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Passion for the past at Eisteddfod 2018

6 August 2018

Eisteddfod 1

There’s a local flavour to Cardiff University’s activities at the 2018 National Eisteddfod as the capital city hosts the country’s largest cultural festival – with experts in Archaeology and History sharing their passion for the past too.

Talks and discussions have been inspired by Cardiff’s culture, history, creativity and wildlife in the first Eisteddod in the capital for a decade.

Among a host of University experts are three leading academics from the School of History, Archaeology and Religion: Emeritus Professor Bill Jones, Dr Marion Loeffler and Dr Jacqui Mulville.

Lecturer in Welsh History Dr Marion Loeffler gives two talks Judge Hardinge, the French Revolution and the Martyrs of Cathays, Cardiff, 1801 (6 August, 10:30) and Mirror of the Nation: La Marseillaise in Wales 1848, 1871 and 1914 (7 August, 15:00).

Fellow of the Royal Historical Academy and frequent commentator for the media, Dr Loeffler is interested in the interplay of individual lives and politics, and the role of language and translation in the transfer of knowledge and concepts, especially between 1789 and the last quarter of the nineteenth century.

Emeritus Professor in Modern Welsh History Bill Jones delivers four talks including prestigious annual lectures for Coleg Cymraeg Cenedlathol, Cardiff Centre for Welsh American Studies and Wales International. His talks are Wales, emigration and the Welsh overseas between the World Wars (7 August,11:00, Literary Pavillion), Morgans in Patagonia, American and on the Hayes (7 August, 15:00), The Welsh of the Land of Gold: Welsh emigrants in Victoria, Australia in the second half of the 19th century (9 August, 13:15) and Hattie Williams’s “shame”. Welsh tinplate works in America in the 1890s (10 August, 15:00).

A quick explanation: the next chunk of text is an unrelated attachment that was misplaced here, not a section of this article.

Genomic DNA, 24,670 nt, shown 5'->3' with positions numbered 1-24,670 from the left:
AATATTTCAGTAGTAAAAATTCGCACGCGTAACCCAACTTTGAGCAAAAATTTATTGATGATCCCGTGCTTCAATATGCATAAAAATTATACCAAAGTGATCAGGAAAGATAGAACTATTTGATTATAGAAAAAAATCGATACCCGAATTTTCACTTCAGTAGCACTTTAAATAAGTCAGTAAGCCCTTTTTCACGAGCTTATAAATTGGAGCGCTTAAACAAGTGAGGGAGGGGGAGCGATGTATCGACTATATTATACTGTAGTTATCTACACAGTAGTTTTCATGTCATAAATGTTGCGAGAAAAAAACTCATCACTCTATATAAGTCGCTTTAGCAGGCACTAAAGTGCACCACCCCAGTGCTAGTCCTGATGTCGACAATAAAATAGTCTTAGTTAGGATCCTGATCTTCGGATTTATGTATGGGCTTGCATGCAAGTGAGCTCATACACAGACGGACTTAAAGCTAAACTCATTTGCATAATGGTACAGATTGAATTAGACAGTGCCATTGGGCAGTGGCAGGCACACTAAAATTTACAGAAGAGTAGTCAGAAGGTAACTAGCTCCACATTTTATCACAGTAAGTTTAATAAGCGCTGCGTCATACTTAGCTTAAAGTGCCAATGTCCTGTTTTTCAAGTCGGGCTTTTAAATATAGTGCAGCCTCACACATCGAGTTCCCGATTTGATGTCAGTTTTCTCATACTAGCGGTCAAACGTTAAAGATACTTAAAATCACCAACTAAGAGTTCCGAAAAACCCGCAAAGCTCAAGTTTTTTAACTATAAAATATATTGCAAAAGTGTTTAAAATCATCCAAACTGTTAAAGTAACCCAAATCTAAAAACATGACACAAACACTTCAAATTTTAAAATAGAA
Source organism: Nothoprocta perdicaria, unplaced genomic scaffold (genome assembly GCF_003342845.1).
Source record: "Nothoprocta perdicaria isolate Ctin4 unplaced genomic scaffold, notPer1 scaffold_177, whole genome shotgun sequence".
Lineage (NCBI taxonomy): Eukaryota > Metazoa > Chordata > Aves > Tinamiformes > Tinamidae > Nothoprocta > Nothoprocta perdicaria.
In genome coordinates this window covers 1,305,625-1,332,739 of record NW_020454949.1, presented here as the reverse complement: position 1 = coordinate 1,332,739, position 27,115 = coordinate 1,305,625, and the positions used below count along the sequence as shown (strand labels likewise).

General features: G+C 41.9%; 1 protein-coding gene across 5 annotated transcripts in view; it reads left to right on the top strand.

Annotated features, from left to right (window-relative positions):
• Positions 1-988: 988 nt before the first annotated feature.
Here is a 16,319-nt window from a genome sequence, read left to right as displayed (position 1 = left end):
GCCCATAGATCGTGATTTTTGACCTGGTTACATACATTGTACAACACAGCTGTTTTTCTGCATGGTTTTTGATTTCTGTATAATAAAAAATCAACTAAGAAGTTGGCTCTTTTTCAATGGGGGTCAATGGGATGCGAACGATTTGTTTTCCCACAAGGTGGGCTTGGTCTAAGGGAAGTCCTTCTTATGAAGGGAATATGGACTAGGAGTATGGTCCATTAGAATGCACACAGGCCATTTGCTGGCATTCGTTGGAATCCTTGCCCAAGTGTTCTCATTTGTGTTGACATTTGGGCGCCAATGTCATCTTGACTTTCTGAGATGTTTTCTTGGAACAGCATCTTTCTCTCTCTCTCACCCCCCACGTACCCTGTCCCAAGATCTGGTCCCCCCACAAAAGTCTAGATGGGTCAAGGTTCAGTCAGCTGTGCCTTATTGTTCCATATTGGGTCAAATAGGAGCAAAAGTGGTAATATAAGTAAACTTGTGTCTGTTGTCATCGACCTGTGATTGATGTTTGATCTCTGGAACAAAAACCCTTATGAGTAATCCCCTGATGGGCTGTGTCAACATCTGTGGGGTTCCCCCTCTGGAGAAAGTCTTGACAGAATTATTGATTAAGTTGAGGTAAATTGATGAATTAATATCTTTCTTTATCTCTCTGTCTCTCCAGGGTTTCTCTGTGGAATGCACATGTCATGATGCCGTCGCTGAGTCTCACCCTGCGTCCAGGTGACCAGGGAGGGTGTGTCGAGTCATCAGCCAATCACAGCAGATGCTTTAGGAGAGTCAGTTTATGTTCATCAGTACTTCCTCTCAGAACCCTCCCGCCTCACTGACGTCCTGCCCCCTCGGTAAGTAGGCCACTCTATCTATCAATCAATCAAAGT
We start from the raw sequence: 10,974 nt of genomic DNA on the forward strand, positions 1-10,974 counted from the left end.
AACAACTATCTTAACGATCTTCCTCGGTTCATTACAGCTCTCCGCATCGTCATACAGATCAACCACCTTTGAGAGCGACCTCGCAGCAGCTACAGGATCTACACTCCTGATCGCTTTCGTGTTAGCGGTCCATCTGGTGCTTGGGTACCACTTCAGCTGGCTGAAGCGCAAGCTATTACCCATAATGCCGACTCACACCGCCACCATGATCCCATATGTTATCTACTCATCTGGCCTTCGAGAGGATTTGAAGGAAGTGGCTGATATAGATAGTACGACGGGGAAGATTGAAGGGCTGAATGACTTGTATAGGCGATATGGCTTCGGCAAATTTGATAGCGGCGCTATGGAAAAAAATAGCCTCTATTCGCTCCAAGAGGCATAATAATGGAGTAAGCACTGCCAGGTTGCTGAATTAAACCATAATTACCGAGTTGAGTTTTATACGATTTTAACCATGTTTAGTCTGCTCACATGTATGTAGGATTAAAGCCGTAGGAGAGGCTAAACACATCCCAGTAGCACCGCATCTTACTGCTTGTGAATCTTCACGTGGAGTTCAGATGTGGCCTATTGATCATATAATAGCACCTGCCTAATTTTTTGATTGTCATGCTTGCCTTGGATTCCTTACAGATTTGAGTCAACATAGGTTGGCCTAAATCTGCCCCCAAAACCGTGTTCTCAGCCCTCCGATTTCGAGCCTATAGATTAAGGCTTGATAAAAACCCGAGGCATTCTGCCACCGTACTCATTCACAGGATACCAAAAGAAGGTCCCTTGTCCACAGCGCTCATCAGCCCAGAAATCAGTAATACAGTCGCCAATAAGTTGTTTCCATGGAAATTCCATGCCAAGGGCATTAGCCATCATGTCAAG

Frequently lending his expertise to programme makers and broadcasters at home and overseas, Professor Jones is particularly interested in Welsh emigration and Welsh communities outside Wales (19th and early 20th centuries), Wales and the British Empire and Industrial, social and cultural history of modern Wales.

Head of Archaeology and Conservation Dr Jacqui Mulville is the guest of the National Trust, sharing her hugely popular engagement work in Making the past present: From future animals to Guerrilla Archaeology on 8 August (16:30).

By combining her specialist knowledge of archaeological science with her love of arts, Dr Mulville regularly shares her passion for the past with thousands each year through Guerrilla Archaeology, the Cardiff collective she established in 2011. Her innovative workshops were voted in the ‘Glastonbury Festival Top Five to Do’ at the world-famous festival in 2017.

The University is running a wide-ranging programme at Eisteddfod 2018 (3-11 August, Cardiff Bay).  For latest information, follow #CUEisteddfod2018.

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